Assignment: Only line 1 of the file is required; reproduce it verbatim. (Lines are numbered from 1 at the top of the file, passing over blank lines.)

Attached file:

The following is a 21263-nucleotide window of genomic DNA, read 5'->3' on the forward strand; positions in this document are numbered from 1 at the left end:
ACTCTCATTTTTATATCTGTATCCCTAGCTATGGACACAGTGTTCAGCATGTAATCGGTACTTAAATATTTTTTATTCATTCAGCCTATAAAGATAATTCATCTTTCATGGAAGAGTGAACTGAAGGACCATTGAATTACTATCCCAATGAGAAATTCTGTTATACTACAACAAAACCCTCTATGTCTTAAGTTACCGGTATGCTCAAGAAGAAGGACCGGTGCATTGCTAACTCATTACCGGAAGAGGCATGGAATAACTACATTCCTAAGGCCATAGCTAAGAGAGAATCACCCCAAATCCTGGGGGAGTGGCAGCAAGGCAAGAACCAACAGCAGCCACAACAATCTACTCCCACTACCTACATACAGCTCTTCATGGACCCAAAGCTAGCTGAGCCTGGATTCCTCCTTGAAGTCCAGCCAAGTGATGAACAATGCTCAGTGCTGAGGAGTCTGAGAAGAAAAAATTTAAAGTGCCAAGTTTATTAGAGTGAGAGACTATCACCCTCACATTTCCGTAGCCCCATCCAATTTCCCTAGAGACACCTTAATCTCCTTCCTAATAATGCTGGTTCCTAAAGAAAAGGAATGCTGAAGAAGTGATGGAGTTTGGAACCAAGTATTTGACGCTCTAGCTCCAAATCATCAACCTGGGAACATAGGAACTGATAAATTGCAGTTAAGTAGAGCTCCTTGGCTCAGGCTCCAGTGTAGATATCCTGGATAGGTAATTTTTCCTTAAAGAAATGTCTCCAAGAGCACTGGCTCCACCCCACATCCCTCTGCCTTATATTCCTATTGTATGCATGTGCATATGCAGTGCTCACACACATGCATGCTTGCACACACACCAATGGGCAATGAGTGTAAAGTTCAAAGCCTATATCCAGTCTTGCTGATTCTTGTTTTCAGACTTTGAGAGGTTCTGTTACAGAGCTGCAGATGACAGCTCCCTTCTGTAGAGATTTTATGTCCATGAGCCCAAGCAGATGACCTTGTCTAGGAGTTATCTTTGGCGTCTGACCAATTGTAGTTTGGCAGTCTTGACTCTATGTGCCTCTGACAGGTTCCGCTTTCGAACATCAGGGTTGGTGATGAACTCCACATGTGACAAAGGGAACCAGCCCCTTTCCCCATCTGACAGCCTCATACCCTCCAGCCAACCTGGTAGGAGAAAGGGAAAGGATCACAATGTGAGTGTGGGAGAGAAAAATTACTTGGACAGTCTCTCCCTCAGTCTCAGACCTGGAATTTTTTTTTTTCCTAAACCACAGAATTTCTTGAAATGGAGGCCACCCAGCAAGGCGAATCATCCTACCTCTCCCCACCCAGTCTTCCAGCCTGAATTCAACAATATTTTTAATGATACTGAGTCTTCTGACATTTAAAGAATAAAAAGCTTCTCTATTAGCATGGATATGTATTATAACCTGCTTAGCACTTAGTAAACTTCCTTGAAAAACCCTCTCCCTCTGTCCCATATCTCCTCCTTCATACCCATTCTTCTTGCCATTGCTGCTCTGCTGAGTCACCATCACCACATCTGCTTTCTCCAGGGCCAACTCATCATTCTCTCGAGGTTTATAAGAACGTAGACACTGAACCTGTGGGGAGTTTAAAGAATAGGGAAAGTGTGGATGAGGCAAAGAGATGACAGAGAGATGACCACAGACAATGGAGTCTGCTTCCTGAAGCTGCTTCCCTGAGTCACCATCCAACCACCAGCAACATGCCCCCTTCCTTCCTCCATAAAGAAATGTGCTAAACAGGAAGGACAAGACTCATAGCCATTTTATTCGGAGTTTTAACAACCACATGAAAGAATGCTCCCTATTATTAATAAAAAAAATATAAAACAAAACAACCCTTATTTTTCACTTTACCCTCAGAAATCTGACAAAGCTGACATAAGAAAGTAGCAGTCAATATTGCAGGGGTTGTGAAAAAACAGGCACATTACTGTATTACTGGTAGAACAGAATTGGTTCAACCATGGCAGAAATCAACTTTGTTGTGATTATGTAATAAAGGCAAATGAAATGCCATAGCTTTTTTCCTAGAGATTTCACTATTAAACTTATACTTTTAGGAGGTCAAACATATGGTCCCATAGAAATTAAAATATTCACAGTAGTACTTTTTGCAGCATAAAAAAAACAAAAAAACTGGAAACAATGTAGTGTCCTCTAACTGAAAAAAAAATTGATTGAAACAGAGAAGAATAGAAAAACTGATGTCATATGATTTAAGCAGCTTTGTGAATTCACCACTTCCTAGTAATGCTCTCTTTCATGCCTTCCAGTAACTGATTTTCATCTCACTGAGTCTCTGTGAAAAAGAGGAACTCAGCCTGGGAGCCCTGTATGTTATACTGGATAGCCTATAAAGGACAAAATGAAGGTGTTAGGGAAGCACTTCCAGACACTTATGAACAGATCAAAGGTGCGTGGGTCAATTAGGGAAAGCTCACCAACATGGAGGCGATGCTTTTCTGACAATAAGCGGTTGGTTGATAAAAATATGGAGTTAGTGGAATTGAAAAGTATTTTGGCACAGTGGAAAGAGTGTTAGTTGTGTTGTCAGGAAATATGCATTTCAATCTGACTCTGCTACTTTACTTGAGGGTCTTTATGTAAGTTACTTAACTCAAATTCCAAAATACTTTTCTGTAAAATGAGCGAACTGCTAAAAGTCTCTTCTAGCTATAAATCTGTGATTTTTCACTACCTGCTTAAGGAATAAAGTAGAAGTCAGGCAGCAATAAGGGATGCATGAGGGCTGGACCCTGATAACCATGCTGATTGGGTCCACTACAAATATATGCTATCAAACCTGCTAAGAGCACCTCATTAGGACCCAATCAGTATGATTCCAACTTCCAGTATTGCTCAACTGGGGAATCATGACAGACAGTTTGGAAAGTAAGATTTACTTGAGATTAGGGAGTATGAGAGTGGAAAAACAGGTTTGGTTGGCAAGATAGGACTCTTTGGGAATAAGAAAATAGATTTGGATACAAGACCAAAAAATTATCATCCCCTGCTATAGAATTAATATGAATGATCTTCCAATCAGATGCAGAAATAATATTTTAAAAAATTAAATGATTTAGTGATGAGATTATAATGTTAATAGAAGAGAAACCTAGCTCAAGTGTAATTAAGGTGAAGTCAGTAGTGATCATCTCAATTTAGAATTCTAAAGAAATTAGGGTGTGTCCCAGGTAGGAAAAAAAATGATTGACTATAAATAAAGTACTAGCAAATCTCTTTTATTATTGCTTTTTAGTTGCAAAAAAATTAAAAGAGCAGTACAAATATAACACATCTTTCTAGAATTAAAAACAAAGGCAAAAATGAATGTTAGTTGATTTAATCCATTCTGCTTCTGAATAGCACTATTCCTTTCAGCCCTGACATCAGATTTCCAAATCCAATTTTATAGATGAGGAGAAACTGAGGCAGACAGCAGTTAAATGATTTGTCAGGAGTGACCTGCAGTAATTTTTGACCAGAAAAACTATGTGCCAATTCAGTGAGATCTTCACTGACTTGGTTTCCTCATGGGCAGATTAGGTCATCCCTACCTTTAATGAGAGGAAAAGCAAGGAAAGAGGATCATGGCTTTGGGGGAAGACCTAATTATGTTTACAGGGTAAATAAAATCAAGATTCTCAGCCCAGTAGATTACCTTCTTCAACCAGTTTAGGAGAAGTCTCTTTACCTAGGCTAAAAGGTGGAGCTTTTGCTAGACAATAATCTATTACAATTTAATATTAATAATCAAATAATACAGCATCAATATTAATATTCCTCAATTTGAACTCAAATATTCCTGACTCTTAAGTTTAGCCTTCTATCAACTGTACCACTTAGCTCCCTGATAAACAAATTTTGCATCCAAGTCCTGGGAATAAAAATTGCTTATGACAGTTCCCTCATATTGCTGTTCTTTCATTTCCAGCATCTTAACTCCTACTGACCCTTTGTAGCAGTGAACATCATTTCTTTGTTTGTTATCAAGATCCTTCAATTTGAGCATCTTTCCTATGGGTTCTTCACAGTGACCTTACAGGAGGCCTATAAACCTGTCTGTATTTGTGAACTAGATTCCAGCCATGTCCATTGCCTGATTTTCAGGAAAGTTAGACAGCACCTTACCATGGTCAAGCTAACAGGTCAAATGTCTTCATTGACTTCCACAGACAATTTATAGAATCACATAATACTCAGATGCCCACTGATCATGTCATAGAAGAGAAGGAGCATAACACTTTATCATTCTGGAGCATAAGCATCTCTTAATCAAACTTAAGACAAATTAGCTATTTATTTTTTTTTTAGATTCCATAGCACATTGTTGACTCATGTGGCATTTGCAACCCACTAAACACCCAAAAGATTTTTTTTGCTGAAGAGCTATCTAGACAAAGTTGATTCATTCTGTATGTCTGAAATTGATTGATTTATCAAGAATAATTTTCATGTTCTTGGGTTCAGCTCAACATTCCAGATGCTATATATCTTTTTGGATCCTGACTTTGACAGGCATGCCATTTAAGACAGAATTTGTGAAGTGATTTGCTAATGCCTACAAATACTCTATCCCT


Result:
The following is a 21263-nucleotide window of genomic DNA, read 5'->3' on the forward strand; positions in this document are numbered from 1 at the left end: